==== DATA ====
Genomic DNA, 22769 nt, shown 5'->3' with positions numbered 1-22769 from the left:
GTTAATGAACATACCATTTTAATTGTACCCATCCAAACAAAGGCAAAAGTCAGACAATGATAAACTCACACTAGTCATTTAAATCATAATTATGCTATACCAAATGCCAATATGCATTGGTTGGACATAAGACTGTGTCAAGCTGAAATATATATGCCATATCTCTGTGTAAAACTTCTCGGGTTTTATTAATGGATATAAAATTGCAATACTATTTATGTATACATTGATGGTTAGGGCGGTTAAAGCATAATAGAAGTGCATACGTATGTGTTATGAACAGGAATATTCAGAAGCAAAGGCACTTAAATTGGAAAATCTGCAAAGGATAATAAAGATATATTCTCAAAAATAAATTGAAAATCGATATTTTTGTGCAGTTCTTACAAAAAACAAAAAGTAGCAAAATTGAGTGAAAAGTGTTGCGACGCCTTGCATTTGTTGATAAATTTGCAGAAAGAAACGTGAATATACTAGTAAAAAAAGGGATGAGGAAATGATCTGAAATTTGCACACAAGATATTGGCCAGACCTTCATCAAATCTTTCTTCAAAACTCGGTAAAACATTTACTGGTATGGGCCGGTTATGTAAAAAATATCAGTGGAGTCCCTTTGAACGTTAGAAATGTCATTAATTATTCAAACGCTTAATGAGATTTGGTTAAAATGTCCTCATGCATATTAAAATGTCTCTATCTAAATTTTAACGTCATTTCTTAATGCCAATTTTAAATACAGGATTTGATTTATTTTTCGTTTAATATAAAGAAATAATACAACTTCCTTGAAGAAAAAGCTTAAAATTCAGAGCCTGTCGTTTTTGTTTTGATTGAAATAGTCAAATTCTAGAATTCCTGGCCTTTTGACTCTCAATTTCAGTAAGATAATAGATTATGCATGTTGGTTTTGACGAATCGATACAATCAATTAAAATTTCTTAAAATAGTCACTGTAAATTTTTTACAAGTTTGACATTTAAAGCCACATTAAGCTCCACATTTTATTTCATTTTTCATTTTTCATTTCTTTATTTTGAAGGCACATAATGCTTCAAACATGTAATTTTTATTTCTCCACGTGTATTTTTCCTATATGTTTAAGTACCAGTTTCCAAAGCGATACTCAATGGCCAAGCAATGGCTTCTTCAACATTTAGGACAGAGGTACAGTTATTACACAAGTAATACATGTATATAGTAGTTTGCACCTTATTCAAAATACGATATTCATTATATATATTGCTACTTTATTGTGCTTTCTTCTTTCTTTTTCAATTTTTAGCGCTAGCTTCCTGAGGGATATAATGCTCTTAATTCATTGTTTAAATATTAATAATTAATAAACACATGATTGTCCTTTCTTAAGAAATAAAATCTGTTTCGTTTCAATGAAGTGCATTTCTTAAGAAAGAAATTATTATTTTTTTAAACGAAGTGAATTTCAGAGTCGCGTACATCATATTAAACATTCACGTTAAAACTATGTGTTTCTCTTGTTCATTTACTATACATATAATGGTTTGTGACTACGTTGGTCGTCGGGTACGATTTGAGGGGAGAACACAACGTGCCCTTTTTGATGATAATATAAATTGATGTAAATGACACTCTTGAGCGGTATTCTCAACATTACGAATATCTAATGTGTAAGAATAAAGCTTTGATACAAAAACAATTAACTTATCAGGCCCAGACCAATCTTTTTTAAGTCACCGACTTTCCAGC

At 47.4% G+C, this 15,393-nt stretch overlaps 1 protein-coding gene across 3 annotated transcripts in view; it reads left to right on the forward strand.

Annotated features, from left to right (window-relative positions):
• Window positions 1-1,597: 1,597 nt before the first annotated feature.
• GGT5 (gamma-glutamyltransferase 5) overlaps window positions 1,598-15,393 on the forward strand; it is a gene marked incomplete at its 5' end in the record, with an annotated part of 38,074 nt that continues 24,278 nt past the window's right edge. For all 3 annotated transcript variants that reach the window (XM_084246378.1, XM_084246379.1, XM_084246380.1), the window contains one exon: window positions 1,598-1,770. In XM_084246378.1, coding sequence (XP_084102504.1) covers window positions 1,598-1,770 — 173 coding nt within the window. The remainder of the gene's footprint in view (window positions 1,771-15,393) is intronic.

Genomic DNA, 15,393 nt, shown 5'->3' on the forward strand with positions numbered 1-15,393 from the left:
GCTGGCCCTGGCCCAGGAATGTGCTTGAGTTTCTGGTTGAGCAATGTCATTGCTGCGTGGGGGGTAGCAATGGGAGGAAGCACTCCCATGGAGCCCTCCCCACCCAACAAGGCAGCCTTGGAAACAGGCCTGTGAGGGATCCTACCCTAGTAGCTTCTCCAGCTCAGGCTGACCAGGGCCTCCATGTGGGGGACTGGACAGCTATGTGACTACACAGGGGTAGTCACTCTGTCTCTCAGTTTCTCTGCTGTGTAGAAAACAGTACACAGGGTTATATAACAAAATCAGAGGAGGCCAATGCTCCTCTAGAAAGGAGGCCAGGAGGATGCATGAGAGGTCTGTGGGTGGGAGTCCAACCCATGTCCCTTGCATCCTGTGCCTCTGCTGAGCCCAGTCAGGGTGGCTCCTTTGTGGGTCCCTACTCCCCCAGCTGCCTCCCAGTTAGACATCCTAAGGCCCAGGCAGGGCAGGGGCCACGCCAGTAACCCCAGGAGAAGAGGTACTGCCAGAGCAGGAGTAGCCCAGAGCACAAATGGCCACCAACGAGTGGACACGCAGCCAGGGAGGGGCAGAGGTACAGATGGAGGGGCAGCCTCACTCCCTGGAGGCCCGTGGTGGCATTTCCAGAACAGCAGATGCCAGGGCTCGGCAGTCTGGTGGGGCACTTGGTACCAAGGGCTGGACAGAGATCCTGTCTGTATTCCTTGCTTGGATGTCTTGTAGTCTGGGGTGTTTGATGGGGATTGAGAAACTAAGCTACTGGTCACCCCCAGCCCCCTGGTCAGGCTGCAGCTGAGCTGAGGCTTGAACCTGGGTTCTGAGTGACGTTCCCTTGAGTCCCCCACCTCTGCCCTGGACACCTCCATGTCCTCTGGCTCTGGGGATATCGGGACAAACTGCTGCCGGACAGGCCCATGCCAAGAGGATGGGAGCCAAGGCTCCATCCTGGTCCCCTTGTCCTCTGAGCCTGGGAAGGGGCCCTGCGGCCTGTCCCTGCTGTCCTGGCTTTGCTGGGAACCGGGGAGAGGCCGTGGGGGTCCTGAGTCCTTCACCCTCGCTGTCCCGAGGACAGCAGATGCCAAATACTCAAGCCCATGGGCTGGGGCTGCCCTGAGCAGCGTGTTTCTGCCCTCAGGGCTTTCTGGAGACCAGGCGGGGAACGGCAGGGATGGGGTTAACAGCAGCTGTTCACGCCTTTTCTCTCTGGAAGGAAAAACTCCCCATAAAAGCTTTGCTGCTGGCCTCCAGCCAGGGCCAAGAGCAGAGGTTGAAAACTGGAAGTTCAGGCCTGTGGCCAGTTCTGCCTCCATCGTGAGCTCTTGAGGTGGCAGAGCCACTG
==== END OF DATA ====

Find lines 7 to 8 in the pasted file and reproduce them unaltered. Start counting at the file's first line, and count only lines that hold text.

Genomic DNA, 15,393 nt, shown 5'->3' on the forward strand with positions numbered 1-15,393 from the left:
GCTGGCCCTGGCCCAGGAATGTGCTTGAGTTTCTGGTTGAGCAATGTCATTGCTGCGTGGGGGGTAGCAATGGGAGGAAGCACTCCCATGGAGCCCTCCCCACCCAACAAGGCAGCCTTGGAAACAGGCCTGTGAGGGATCCTACCCTAGTAGCTTCTCCAGCTCAGGCTGACCAGGGCCTCCATGTGGGGGACTGGACAGCTATGTGACTACACAGGGGTAGTCACTCTGTCTCTCAGTTTCTCTGCTGTGTAGAAAACAGTACACAGGGTTATATAACAAAATCAGAGGAGGCCAATGCTCCTCTAGAAAGGAGGCCAGGAGGATGCATGAGAGGTCTGTGGGTGGGAGTCCAACCCATGTCCCTTGCATCCTGTGCCTCTGCTGAGCCCAGTCAGGGTGGCTCCTTTGTGGGTCCCTACTCCCCCAGCTGCCTCCCAGTTAGACATCCTAAGGCCCAGGCAGGGCAGGGGCCACGCCAGTAACCCCAGGAGAAGAGGTACTGCCAGAGCAGGAGTAGCCCAGAGCACAAATGGCCACCAACGAGTGGACACGCAGCCAGGGAGGGGCAGAGGTACAGATGGAGGGGCAGCCTCACTCCCTGGAGGCCCGTGGTGGCATTTCCAGAACAGCAGATGCCAGGGCTCGGCAGTCTGGTGGGGCACTTGGTACCAAGGGCTGGACAGAGATCCTGTCTGTATTCCTTGCTTGGATGTCTTGTAGTCTGGGGTGTTTGATGGGGATTGAGAAACTAAGCTACTGGTCACCCCCAGCCCCCTGGTCAGGCTGCAGCTGAGCTGAGGCTTGAACCTGGGTTCTGAGTGACGTTCCCTTGAGTCCCCCACCTCTGCCCTGGACACCTCCATGTCCTCTGGCTCTGGGGATATCGGGACAAACTGCTGCCGGACAGGCCCATGCCAAGAGGATGGGAGCCAAGGCTCCATCCTGGTCCCCTTGTCCTCTGAGCCTGGGAAGGGGCCCTGCGGCCTGTCCCTGCTGTCCTGGCTTTGCTGGGAACCGGGGAGAGGCCGTGGGGGTCCTGAGTCCTTCACCCTCGCTGTCCCGAGGACAGCAGATGCCAAATACTCAAGCCCATGGGCTGGGGCTGCCCTGAGCAGCGTGTTTCTGCCCTCAGGGCTTTCTGGAGACCAGGCGGGGAACGGCAGGGATGGGGTTAACAGCAGCTGTTCACGCCTTTTCTCTCTGGAAGGAAAAACTCCCCATAAAAGCTTTGCTGCTGGCCTCCAGCCAGGGCCAAGAGCAGAGGTTGAAAACTGGAAGTTCAGGCCTGTGGCCAGTTCTGCCTCCATCGTGAGCTCTTGAGGTGGCAGAGCCACTG